McCollough Research on Economic Impact of Service Learning Published
Dr. Chris McCollough, Associate Professor of Communication, has published a new piece in the Journal of Public Relations Education presenting research on the potential impact of students' service learning work on economic development programs in Marion County, GA, as well as the work's influence on their professional prospects.
The study reviews the students' project work and the program's development, execution, and evaluation over three semesters in two full public relations courses and a senior internship between the 2014-2015 and 2015-2016 academic year. It also includes an analysis of economic indicators, the perspective of the county's Chamber of Commerce, and the impact on students directly involved with the project since its completion in December of 2015.
The findings suggest that the work of the students played a role in helping establish the foundation for grant writing and marketing materials that supported the promotion of Marion County's emerging travel and tourism economy, and CSU's own Pasaquan. Key finds are a consistent growth in local tax revenue, business licenses, and residential building permits balanced against a firm decline in unemployment in the region. The interviews also uncovered the long-term successes of students 2-3 years removed from the classroom who are now industry professionals, including a personally vested student from Marion county who is not a Chamber of Commerce President in a neighboring county in Georgia.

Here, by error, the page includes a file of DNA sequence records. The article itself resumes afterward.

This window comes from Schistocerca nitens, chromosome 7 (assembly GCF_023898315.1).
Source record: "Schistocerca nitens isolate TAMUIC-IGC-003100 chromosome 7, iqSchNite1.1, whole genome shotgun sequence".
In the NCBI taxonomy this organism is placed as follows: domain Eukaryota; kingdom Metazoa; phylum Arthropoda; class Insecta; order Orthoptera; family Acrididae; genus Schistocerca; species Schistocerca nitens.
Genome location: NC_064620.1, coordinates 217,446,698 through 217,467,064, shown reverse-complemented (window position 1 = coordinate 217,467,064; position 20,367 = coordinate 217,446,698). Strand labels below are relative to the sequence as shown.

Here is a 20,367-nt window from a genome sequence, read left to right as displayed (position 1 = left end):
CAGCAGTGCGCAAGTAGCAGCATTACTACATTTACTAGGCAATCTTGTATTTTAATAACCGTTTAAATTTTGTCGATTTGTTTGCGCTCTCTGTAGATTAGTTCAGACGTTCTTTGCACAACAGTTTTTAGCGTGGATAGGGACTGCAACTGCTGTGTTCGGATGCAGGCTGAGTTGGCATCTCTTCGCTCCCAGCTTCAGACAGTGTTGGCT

McCollough said of the project, "It began with a generous invitation to collaborate with colleagues from Professor Mike McFalls in the Art Department, and like most good service learning projects, grew organically into a larger project that opened the door for students to network with industry professionals in the public and private sector. The findings tell me our students were working to meet the needs of a community partner, and realized the opportunities it created for them."
The project also represents an emerging area of study in teaching and learning in the public relations discipline. While an established area of study in business sub-disciplines, public relations literature is just starting to explore the relationship between high-impact practices and economic development, moving beyond benefits to institutions, faculty, and students.
McCollough said about the new area of study, "In the process of reviewing the data, I realized my field hadn't looked at this just yet. Once my piece had been in review, I began to see talented colleagues in a few underserved parts of the country who identified the same potential for students and communities that I did. It's exciting to see the growing value in public relations scholarship for demonstrating the potential return on investment for community partners beyond the immediate project from service learning coursework."
The piece is now available online and open to the public at:https://aejmc.us/jpre/2019/08/17/visionary-public-relations-coursework-leveraging-service-learning-in-public-relations-courses-to-spur-economic-development-through-the-arts-travel-and-tourism/